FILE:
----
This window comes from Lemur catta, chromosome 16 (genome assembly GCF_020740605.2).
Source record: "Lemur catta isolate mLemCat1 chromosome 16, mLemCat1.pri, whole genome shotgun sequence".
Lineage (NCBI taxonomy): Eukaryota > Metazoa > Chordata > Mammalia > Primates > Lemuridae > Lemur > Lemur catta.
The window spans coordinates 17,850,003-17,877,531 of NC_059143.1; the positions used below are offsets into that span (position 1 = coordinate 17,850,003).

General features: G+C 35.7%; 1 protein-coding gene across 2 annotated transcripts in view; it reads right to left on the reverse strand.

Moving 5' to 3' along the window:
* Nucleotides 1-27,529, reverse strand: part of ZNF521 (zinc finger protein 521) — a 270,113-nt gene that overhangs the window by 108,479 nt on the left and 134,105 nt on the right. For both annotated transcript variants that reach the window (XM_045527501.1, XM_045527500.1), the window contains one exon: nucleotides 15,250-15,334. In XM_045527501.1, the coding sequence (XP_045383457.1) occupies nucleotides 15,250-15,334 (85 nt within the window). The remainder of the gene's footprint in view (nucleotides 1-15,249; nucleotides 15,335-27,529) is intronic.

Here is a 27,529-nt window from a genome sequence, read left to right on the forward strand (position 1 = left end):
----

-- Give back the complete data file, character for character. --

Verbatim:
This window comes from Lemur catta, chromosome 16 (genome assembly GCF_020740605.2).
Source record: "Lemur catta isolate mLemCat1 chromosome 16, mLemCat1.pri, whole genome shotgun sequence".
Lineage (NCBI taxonomy): Eukaryota > Metazoa > Chordata > Mammalia > Primates > Lemuridae > Lemur > Lemur catta.
The window spans coordinates 17,850,003-17,877,531 of NC_059143.1; the positions used below are offsets into that span (position 1 = coordinate 17,850,003).

General features: G+C 35.7%; 1 protein-coding gene across 2 annotated transcripts in view; it reads right to left on the reverse strand.

Moving 5' to 3' along the window:
* Nucleotides 1-27,529, reverse strand: part of ZNF521 (zinc finger protein 521) — a 270,113-nt gene that overhangs the window by 108,479 nt on the left and 134,105 nt on the right. For both annotated transcript variants that reach the window (XM_045527501.1, XM_045527500.1), the window contains one exon: nucleotides 15,250-15,334. In XM_045527501.1, the coding sequence (XP_045383457.1) occupies nucleotides 15,250-15,334 (85 nt within the window). The remainder of the gene's footprint in view (nucleotides 1-15,249; nucleotides 15,335-27,529) is intronic.

Here is a 27,529-nt window from a genome sequence, read left to right on the forward strand (position 1 = left end):